Disclosure: Nothing to disclose.

References
  1. Gokalp H, Gurer MA, Alan S. Trichofolliculoma: a rare variant of hair follicle hamartoma. Dermatol Online J. 2013 Aug 15. 19 (8):19264. [Medline].

  2. Abdou AG, Asaad NY. Sebaceous trichofolliculoma of the cheek in a 65-year-old man. Pol J Pathol. 2014 Oct. 65 (3):253-4. [Medline].

  3. Ishii N, Kawaguchi H, Takahashi K, Nakajima H. A case of congenital trichofolliculoma. J Dermatol. 1992 Mar. 19(3):195-6. [Medline].

  4. Cole P, Kaufman Y, Dishop M, Hatef DA, Hollier L. Giant, congenital folliculosebaceous cystic hamartoma: a case against a pathogenetic relationship with trichofolliculoma. Am J Dermatopathol. 2008 Oct. 30(5):500-3. [Medline].

  5. Wu YH. Folliculosebaceous cystic hamartoma or trichofolliculoma? A spectrum of hamartomatous changes inducted by perifollicular stroma in the follicular epithelium. J Cutan Pathol. 2008 Sep. 35(9):843-8. [Medline].

  6. Misago N, Kimura T, Toda S, Mori T, Narisawa Y. A revaluation of trichofolliculoma: the histopathological and immunohistochemical features. Am J Dermatopathol. 2010 Feb. 32(1):35-43. [Medline].

  7. Hartschuh W, Schulz T. Immunohistochemical investigation of the different developmental stages of trichofolliculoma with special reference to the Merkel cell. Am J Dermatopathol. 1999 Feb. 21(1):8-15. [Medline].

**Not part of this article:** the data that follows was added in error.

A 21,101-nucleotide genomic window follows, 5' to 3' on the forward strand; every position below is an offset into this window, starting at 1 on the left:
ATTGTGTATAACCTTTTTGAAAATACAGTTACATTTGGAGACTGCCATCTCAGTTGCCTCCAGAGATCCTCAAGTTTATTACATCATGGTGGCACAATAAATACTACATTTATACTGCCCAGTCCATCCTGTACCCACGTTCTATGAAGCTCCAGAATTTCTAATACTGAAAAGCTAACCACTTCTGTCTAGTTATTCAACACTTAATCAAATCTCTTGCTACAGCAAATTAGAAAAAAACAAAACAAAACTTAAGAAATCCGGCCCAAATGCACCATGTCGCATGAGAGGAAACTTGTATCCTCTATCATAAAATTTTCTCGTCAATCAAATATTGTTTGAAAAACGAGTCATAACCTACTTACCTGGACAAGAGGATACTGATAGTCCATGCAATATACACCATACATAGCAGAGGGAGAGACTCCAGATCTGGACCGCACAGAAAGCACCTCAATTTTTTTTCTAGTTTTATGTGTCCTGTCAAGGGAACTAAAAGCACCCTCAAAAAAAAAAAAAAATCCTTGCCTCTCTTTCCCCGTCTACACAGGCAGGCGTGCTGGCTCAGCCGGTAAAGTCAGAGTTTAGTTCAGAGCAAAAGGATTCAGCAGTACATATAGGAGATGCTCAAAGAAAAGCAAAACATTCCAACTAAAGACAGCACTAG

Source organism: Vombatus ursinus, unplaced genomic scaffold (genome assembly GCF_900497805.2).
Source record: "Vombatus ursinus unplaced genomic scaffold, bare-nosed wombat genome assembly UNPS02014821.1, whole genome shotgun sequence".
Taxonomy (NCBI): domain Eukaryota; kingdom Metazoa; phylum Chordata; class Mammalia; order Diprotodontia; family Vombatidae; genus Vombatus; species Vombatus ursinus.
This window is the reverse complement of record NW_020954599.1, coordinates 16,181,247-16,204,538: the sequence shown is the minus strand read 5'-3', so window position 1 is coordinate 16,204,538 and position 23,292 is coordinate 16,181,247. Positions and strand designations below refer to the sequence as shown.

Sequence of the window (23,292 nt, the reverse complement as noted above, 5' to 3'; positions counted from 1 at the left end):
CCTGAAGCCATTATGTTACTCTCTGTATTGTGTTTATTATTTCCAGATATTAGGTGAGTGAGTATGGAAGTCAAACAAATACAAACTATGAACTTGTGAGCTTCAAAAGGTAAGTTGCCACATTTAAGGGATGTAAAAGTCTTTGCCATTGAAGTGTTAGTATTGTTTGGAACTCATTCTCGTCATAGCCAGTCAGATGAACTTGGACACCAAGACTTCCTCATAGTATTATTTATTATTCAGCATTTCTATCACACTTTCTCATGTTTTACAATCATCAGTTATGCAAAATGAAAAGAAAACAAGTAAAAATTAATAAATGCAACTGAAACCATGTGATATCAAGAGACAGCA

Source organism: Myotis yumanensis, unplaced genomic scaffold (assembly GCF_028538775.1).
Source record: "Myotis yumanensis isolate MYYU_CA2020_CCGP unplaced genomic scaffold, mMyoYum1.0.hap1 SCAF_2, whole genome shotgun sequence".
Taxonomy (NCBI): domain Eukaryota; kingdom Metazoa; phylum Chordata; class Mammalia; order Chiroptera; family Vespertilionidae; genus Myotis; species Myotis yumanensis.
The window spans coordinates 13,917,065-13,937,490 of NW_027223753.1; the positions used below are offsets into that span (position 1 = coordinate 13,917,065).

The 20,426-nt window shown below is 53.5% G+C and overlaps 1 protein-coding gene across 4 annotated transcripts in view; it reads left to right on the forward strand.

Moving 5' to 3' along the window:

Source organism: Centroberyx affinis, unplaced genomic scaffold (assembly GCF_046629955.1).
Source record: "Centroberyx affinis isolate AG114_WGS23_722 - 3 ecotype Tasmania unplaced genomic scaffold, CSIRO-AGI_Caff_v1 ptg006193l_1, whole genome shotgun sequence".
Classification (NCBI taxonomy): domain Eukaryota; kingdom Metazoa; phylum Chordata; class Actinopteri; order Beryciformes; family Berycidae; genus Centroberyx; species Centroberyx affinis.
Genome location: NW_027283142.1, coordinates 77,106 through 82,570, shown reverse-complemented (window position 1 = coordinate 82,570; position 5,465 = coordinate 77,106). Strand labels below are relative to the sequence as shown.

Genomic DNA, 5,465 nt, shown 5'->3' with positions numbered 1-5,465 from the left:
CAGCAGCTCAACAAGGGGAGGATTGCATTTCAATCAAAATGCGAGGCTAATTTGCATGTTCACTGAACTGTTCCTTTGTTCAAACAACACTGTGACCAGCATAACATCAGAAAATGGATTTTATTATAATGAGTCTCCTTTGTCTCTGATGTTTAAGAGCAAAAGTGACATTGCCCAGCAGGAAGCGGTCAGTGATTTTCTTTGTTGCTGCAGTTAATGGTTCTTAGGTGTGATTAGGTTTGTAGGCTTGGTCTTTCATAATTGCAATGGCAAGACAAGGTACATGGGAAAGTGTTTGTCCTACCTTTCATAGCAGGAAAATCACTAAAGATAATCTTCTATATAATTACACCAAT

8. Plewig G. Sebaceous trichofolliculoma. J Cutan Pathol. 1980 Dec. 7(6):394-403. [Medline].

  9. Tanimura S, Arita K, Iwao F, et al. Two cases of folliculosebaceous cystic hamartoma. Clin Exp Dermatol. 2006 Jan. 31(1):68-70. [Medline].

  10. Stern JB, Stout DA. Trichofolliculoma showing perineural invasion. Trichofolliculocarcinoma?. Arch Dermatol. 1979 Aug. 115(8):1003-4. [Medline].

  11. Gray HR, Helwig EB. Trichofolliculoma. Arch Dermatol. 1962. 86:99-105.

  12. Kligman AM, Pinkus H. The histogenesis of nevoid tumors of the skin. The folliculoma--a hair-follicle tumor. Arch Dermatol. 1960 Jun. 81:922-30. [Medline].

  13. Pinkus H, Sutton RL Jr. Trichofolliculoma. Arch Dermatol. 1965 Jan. 91:46-9. [Medline].

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Low-power view of trichofolliculoma with a primary follicle opening onto the skin surface.
Edge of the primary follicle with associated secondary and tertiary budding follicular structures.
Higher magnification of budding follicular structures.
Low-power view of a section of trichofolliculoma demonstrating budding follicular structures and associated stroma.
Higher magnification of budding follicular structures and associated stroma.
Low-power view of sebaceous trichofolliculoma demonstrating dilated, primary follicle; budding follicular structures; and numerous associated sebaceous lobules.
Higher magnification of central primary follicle and associated sebaceous lobules.
Clinical appearance of trichofolliculoma.